A defining moment of my life occurred when I was 6 years old and my mother committed suicide by taking an overdose of pills.  This was a devastating, life-changing event for me and my family.  As I’ve mentioned, the title of my record “Dead Man’s Cake” is a metaphor for the poison she took to end her life, and for suicide generally.  So one of the main themes of “Dead Man’s Cake” is its anti-suicide message, summarized by the chorus of the title song:

Don’t you eat that Dead Man’s Cake;
Don’t you eat that Dead Man’s Cake.
If you’re thinking about taking your life, don’t do it.
Don’t you eat that Dead Man’s Cake.

Suicide is an incredibly complex issue.  I realize most people who consider suicide are, by definition, suffering from severe mental health problems, and so in many cases cannot be held responsible.   But given my experience, I felt I needed to speak out, strongly, against it, and say, loudly and clearly:  don’t do it.  There’s got to be a better option.  Stay alive, and deal with your problems, or simply choose some other course of action.  There are lots of other things you could try besides that.  There are so many reasons to live, and despite the problems in the world, or problems in your life, it’s still a world full of beautiful things.  Why not stick around?  This too shall pass.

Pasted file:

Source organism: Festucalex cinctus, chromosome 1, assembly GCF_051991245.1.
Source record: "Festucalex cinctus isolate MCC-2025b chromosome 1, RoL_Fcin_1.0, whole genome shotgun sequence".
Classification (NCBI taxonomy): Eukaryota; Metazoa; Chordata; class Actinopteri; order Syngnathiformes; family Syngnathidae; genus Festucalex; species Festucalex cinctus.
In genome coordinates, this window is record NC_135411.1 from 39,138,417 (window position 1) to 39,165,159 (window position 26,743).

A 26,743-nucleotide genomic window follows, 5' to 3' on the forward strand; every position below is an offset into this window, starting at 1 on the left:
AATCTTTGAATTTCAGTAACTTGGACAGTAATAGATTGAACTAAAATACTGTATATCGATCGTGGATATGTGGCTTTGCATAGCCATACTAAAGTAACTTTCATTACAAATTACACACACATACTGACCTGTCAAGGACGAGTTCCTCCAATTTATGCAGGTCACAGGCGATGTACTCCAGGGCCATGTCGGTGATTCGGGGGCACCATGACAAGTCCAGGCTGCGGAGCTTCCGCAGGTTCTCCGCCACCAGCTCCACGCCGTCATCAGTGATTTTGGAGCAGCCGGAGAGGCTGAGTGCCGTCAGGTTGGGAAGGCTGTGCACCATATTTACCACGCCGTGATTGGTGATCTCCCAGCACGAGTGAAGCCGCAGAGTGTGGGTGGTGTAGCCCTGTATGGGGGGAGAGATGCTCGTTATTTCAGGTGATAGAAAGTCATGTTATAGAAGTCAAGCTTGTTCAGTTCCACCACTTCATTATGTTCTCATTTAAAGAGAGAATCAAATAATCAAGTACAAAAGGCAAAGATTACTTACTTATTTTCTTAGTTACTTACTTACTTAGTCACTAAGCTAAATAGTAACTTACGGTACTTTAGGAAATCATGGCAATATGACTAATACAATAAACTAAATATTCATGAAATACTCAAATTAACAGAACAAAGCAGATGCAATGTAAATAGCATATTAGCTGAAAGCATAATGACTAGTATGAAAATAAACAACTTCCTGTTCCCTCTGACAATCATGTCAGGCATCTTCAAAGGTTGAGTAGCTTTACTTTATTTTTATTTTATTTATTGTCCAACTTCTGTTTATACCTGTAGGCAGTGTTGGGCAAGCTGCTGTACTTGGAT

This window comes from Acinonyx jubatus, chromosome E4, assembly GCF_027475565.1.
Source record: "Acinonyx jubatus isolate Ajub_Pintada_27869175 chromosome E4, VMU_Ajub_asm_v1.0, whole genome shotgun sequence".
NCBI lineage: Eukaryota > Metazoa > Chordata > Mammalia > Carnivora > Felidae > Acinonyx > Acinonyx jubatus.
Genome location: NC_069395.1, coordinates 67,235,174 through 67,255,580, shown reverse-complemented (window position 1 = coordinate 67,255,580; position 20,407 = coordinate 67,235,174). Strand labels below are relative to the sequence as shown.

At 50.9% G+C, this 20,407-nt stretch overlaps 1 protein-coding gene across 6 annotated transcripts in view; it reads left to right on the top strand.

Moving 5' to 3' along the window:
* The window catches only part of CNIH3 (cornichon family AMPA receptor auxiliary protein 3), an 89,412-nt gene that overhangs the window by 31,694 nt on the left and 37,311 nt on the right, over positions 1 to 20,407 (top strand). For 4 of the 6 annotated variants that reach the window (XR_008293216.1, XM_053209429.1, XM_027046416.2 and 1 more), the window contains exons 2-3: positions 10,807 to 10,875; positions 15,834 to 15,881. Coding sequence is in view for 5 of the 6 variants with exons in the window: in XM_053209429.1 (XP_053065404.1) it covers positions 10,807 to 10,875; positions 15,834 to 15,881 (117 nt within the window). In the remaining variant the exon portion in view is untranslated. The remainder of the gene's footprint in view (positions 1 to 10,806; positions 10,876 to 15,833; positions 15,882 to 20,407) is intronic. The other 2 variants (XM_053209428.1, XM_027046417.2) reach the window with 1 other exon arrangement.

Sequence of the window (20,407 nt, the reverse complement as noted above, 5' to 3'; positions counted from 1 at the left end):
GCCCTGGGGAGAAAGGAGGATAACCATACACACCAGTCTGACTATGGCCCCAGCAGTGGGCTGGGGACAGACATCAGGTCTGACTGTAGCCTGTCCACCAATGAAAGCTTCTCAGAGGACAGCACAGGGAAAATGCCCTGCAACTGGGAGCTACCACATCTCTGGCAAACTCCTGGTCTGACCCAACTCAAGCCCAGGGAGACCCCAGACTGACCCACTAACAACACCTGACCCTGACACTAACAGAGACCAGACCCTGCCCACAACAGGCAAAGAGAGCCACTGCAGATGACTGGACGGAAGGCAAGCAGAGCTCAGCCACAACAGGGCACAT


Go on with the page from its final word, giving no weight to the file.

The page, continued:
For the survivors, suicide creates as much devastation in their lives as if a family member had been murdered, so it is not only self-destructive, it is an act of brutal psychological violence against others as well. 

On suicide prevention.

From what I’ve read:  people who are suicidal should not be left alone and should get immediate help from medical and psychiatric professionals.  Here are some links regarding suicide prevention.

On the subject of suicide generally.

According to the World Health Organization, every year, almost a million people worldwide die from suicide.